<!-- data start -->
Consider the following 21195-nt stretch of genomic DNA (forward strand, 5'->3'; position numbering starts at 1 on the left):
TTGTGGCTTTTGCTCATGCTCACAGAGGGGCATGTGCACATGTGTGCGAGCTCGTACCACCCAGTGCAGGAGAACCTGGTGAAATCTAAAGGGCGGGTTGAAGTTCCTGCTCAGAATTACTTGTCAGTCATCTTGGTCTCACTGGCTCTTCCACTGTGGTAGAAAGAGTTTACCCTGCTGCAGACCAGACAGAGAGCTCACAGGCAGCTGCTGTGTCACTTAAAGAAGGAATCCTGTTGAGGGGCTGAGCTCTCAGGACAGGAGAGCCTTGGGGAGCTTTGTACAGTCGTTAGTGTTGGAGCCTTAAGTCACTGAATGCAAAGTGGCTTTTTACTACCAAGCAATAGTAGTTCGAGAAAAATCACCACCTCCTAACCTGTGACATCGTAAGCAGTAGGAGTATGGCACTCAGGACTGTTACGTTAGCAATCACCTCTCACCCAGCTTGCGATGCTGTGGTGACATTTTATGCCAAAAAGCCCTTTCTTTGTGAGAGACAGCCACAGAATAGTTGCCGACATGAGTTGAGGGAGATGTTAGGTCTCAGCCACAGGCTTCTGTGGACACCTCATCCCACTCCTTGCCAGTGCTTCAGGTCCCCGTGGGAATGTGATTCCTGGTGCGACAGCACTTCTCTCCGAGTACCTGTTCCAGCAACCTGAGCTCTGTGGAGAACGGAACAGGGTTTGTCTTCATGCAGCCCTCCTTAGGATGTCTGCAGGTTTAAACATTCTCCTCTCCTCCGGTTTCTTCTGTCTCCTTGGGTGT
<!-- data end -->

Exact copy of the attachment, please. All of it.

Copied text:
Consider the following 21195-nt stretch of genomic DNA (forward strand, 5'->3'; position numbering starts at 1 on the left):
TTGTGGCTTTTGCTCATGCTCACAGAGGGGCATGTGCACATGTGTGCGAGCTCGTACCACCCAGTGCAGGAGAACCTGGTGAAATCTAAAGGGCGGGTTGAAGTTCCTGCTCAGAATTACTTGTCAGTCATCTTGGTCTCACTGGCTCTTCCACTGTGGTAGAAAGAGTTTACCCTGCTGCAGACCAGACAGAGAGCTCACAGGCAGCTGCTGTGTCACTTAAAGAAGGAATCCTGTTGAGGGGCTGAGCTCTCAGGACAGGAGAGCCTTGGGGAGCTTTGTACAGTCGTTAGTGTTGGAGCCTTAAGTCACTGAATGCAAAGTGGCTTTTTACTACCAAGCAATAGTAGTTCGAGAAAAATCACCACCTCCTAACCTGTGACATCGTAAGCAGTAGGAGTATGGCACTCAGGACTGTTACGTTAGCAATCACCTCTCACCCAGCTTGCGATGCTGTGGTGACATTTTATGCCAAAAAGCCCTTTCTTTGTGAGAGACAGCCACAGAATAGTTGCCGACATGAGTTGAGGGAGATGTTAGGTCTCAGCCACAGGCTTCTGTGGACACCTCATCCCACTCCTTGCCAGTGCTTCAGGTCCCCGTGGGAATGTGATTCCTGGTGCGACAGCACTTCTCTCCGAGTACCTGTTCCAGCAACCTGAGCTCTGTGGAGAACGGAACAGGGTTTGTCTTCATGCAGCCCTCCTTAGGATGTCTGCAGGTTTAAACATTCTCCTCTCCTCCGGTTTCTTCTGTCTCCTTGGGTGT